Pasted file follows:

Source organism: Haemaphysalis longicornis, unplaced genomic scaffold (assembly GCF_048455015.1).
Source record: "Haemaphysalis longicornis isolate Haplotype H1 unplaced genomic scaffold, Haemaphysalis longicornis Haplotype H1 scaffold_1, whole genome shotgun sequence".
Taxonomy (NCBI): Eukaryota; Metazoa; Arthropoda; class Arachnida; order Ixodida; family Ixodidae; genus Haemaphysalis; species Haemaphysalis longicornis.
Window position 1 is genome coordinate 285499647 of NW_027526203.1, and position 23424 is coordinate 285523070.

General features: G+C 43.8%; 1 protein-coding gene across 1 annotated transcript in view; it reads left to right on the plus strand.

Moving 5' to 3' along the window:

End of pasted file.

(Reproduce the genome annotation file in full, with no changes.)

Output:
Source organism: Haemaphysalis longicornis, unplaced genomic scaffold (assembly GCF_048455015.1).
Source record: "Haemaphysalis longicornis isolate Haplotype H1 unplaced genomic scaffold, Haemaphysalis longicornis Haplotype H1 scaffold_1, whole genome shotgun sequence".
Taxonomy (NCBI): Eukaryota; Metazoa; Arthropoda; class Arachnida; order Ixodida; family Ixodidae; genus Haemaphysalis; species Haemaphysalis longicornis.
Window position 1 is genome coordinate 285499647 of NW_027526203.1, and position 23424 is coordinate 285523070.

General features: G+C 43.8%; 1 protein-coding gene across 1 annotated transcript in view; it reads left to right on the plus strand.

Moving 5' to 3' along the window: